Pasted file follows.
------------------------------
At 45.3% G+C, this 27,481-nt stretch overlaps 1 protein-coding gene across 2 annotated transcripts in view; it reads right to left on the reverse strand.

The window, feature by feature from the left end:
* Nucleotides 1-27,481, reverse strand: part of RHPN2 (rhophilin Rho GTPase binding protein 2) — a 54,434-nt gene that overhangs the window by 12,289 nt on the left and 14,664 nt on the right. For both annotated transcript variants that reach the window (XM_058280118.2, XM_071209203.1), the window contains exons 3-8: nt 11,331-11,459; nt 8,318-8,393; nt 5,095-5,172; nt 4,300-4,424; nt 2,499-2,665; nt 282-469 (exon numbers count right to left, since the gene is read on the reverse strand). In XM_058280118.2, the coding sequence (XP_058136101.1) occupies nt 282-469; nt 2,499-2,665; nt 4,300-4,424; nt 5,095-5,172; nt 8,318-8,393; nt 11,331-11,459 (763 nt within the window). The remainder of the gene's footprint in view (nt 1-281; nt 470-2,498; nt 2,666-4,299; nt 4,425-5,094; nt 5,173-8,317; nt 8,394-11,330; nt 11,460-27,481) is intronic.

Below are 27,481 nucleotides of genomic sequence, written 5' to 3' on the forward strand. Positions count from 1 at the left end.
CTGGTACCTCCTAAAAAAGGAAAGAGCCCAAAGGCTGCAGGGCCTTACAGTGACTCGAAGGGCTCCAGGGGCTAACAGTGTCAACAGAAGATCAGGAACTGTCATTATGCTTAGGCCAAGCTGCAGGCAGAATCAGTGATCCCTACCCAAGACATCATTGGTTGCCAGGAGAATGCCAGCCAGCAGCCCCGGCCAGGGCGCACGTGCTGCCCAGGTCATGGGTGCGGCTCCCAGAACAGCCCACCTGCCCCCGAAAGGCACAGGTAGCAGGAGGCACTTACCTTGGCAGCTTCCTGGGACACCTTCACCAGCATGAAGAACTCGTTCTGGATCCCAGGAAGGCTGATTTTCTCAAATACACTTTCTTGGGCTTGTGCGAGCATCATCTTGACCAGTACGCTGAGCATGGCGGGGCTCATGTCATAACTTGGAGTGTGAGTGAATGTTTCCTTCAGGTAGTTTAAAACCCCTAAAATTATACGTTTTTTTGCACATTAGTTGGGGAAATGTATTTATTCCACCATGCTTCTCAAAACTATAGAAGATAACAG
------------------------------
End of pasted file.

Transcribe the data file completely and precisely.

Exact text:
At 45.3% G+C, this 27,481-nt stretch overlaps 1 protein-coding gene across 2 annotated transcripts in view; it reads right to left on the reverse strand.

The window, feature by feature from the left end:
* Nucleotides 1-27,481, reverse strand: part of RHPN2 (rhophilin Rho GTPase binding protein 2) — a 54,434-nt gene that overhangs the window by 12,289 nt on the left and 14,664 nt on the right. For both annotated transcript variants that reach the window (XM_058280118.2, XM_071209203.1), the window contains exons 3-8: nt 11,331-11,459; nt 8,318-8,393; nt 5,095-5,172; nt 4,300-4,424; nt 2,499-2,665; nt 282-469 (exon numbers count right to left, since the gene is read on the reverse strand). In XM_058280118.2, the coding sequence (XP_058136101.1) occupies nt 282-469; nt 2,499-2,665; nt 4,300-4,424; nt 5,095-5,172; nt 8,318-8,393; nt 11,331-11,459 (763 nt within the window). The remainder of the gene's footprint in view (nt 1-281; nt 470-2,498; nt 2,666-4,299; nt 4,425-5,094; nt 5,173-8,317; nt 8,394-11,330; nt 11,460-27,481) is intronic.

Below are 27,481 nucleotides of genomic sequence, written 5' to 3' on the forward strand. Positions count from 1 at the left end.
CTGGTACCTCCTAAAAAAGGAAAGAGCCCAAAGGCTGCAGGGCCTTACAGTGACTCGAAGGGCTCCAGGGGCTAACAGTGTCAACAGAAGATCAGGAACTGTCATTATGCTTAGGCCAAGCTGCAGGCAGAATCAGTGATCCCTACCCAAGACATCATTGGTTGCCAGGAGAATGCCAGCCAGCAGCCCCGGCCAGGGCGCACGTGCTGCCCAGGTCATGGGTGCGGCTCCCAGAACAGCCCACCTGCCCCCGAAAGGCACAGGTAGCAGGAGGCACTTACCTTGGCAGCTTCCTGGGACACCTTCACCAGCATGAAGAACTCGTTCTGGATCCCAGGAAGGCTGATTTTCTCAAATACACTTTCTTGGGCTTGTGCGAGCATCATCTTGACCAGTACGCTGAGCATGGCGGGGCTCATGTCATAACTTGGAGTGTGAGTGAATGTTTCCTTCAGGTAGTTTAAAACCCCTAAAATTATACGTTTTTTTGCACATTAGTTGGGGAAATGTATTTATTCCACCATGCTTCTCAAAACTATAGAAGATAACAG